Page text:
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U2 is one of the auto coding chips.
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Here a corner of the other auto coding chip can be seen.
Being a 12/24V device there is no need to test with high voltages.
Conclusion
This is a car charger with four high power usb ports that will charger just about any usb device as fast as possible. With one port supporting QuickCharge it can charge some pads and phones extra fast. The only negative detail is that all ports are in parallel without any individual protection.
I will call it a good charger (If each output had been limited to about 3A I would have called it very good).
Notes
The usb charger was supplied by Banggood for a review.
Read more about how I test USB power supplies/charger

My website with reviews of many chargers and batteries (More than 1000): https://lygte-info.dk/

Jinx
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Great review as usual. I can’t recall if many of these car chargers usually accept 24v, if not then this one will be popular with the truckers out there.

Also handy for use as a mobile charger off of a small battery bank/solar setup as the adaptors on small fly leads cost next to nothing.

Grieflar
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Thanks a lot fellow Scandinavian. Been interested in how these really perform for a while Smile

Gotta love the Swedish postal service – $9 added to every package from China…

agent80
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Great review as always!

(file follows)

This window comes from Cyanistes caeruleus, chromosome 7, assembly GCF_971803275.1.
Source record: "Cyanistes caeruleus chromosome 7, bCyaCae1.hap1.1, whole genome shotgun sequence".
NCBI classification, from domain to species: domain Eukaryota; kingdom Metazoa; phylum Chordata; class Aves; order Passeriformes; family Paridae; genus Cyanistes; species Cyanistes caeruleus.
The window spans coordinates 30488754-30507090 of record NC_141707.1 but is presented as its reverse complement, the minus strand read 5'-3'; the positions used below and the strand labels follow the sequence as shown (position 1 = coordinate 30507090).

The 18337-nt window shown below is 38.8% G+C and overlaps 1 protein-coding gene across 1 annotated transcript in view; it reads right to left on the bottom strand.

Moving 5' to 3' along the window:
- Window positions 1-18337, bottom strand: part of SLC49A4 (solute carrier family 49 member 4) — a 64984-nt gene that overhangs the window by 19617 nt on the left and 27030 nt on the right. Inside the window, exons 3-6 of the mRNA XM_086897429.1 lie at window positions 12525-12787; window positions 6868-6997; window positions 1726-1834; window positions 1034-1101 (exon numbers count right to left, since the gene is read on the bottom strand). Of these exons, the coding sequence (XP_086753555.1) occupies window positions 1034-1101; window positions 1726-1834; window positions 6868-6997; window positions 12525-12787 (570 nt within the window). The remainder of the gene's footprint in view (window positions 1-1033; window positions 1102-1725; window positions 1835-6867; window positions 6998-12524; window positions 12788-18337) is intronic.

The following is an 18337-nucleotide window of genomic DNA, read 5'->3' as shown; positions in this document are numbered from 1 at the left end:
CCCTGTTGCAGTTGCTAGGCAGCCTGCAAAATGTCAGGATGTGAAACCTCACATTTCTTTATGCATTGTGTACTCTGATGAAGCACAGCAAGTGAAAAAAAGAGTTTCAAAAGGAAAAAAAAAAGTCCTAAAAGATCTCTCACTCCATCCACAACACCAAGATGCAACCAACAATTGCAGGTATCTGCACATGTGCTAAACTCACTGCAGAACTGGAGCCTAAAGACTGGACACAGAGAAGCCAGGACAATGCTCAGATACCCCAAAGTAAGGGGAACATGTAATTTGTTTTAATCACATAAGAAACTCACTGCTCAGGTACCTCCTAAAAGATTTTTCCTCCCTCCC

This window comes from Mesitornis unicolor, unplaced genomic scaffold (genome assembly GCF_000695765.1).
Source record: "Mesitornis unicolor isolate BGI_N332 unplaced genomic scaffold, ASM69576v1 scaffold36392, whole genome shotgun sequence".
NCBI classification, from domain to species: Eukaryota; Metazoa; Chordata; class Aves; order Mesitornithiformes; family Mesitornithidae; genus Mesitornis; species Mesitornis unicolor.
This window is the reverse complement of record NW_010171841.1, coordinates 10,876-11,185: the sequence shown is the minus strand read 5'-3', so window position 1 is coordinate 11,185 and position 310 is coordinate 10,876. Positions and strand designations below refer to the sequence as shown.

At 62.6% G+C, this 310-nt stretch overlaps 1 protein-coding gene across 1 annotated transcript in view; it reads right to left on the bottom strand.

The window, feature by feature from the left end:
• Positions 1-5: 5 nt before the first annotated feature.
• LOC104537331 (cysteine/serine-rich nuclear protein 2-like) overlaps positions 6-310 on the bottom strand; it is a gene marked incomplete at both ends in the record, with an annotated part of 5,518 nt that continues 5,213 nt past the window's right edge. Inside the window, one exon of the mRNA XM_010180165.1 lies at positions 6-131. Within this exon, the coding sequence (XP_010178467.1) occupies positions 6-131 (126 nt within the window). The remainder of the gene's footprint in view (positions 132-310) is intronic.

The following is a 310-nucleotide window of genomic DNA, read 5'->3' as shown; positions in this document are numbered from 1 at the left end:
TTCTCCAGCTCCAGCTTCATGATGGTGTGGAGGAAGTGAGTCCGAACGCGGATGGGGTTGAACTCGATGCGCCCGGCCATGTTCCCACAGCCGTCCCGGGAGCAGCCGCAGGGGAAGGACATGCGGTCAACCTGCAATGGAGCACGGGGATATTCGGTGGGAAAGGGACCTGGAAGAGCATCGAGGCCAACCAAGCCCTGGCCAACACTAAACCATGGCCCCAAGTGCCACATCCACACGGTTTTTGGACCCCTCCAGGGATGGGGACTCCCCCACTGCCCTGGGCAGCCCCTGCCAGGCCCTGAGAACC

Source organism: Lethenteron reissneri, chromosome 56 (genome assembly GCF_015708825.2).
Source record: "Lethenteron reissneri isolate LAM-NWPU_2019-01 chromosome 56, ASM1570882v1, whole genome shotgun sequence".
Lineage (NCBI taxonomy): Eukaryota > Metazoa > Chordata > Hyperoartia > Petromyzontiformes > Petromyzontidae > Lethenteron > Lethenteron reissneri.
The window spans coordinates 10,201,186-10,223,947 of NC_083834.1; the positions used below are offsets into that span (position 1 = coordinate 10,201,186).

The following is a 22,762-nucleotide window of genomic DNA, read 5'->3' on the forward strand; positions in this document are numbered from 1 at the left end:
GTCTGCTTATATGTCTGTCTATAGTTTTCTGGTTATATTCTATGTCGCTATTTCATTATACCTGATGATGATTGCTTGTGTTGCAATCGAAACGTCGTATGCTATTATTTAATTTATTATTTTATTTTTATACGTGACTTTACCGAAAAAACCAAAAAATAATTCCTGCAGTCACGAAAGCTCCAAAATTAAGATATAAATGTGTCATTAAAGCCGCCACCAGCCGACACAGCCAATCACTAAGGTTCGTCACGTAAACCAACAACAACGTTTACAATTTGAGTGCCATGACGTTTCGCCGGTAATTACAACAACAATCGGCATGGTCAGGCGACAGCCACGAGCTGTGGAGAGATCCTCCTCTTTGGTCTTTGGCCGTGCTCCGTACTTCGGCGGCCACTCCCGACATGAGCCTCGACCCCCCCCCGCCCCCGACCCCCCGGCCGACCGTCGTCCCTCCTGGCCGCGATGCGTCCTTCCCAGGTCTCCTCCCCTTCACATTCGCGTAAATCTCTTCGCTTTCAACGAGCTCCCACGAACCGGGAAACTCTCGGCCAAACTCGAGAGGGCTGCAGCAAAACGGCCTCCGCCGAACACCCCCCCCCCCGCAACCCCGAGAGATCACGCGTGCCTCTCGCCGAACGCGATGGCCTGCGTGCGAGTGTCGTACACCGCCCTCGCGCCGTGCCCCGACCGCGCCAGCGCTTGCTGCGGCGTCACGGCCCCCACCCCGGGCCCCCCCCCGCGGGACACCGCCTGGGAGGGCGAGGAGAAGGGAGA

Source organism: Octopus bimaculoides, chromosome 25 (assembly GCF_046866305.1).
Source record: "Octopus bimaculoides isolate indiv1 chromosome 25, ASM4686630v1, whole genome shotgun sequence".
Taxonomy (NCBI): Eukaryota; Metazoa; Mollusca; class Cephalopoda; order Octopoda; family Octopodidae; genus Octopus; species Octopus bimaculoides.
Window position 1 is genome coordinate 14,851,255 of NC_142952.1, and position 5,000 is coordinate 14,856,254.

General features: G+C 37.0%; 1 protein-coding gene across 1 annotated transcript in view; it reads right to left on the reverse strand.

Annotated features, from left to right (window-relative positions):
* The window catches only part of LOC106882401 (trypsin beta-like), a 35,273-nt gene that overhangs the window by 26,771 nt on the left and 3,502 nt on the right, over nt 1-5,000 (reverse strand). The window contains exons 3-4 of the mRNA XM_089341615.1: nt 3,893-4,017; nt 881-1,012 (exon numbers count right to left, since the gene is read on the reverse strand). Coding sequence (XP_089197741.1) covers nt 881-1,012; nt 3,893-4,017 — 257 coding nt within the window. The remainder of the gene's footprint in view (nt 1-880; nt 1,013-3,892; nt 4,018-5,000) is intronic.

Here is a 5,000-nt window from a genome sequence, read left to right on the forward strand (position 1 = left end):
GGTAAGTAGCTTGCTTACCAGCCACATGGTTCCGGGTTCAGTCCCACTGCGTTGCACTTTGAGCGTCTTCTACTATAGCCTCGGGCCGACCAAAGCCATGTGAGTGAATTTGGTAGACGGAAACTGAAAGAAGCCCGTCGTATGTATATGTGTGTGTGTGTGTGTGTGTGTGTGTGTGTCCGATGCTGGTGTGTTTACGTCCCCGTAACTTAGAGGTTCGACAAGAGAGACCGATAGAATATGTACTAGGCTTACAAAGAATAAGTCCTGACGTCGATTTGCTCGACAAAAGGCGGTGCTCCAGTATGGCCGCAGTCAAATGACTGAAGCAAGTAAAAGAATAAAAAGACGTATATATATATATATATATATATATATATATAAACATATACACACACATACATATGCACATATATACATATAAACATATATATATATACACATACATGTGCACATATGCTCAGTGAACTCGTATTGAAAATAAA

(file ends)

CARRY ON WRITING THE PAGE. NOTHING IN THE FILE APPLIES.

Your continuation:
HKJ
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Jeansy wrote:
Great review as usual. I can’t recall if many of these car chargers usually accept 24v, if not then this one will be popular with the truckers out there.

It looks like many do support 24V, but not all. This one is good for anyone having multiple devices in the car.

My website with reviews of many chargers and batteries (More than 1000): https://lygte-info.dk/

lagman
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Thanks, however something is clearly wrong with the wattage curves.

My English isn’t perfect but I’m trying to improve it. If you see something that doesn’t sound right or is just plain wrong, please feel free to point it out! Smile

HKJ
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lagman wrote:
Thanks, however something is clearly wrong with the wattage curves.

What? It is power loss in the charger (Look at the labelling below the charts).

My website with reviews of many chargers and batteries (More than 1000): https://lygte-info.dk/

will34
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Interesting, it works most efficiently at lowest and highest input voltages… Edit: the other way around…

HKJ
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will34 wrote:
Interesting, it works most efficiently at lowest and highest input voltages… Edit: the other way around…

There is a couple of factors that give looses, the question is how they balance out:
High current will give looses due to ohmic resistance.
Larger voltage conversion will give larger looses.
Internal power supply will have a minimum power usage, this will always give low efficiency at low loads.
Internal power supply will often loose efficiency at higher input voltage

My website with reviews of many chargers and batteries (More than 1000): https://lygte-info.dk/

lagman
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HKJ wrote:
lagman wrote:
Thanks, however something is clearly wrong with the wattage curves.

What? It is power loss in the charger (Look at the labelling below the charts).


Oh ok. I didn’t see the labelling and thought this watt curve must have been the power delivered to the load.
My mistake.

My English isn’t perfect but I’m trying to improve it. If you see something that doesn’t sound right or is just plain wrong, please feel free to point it out! Smile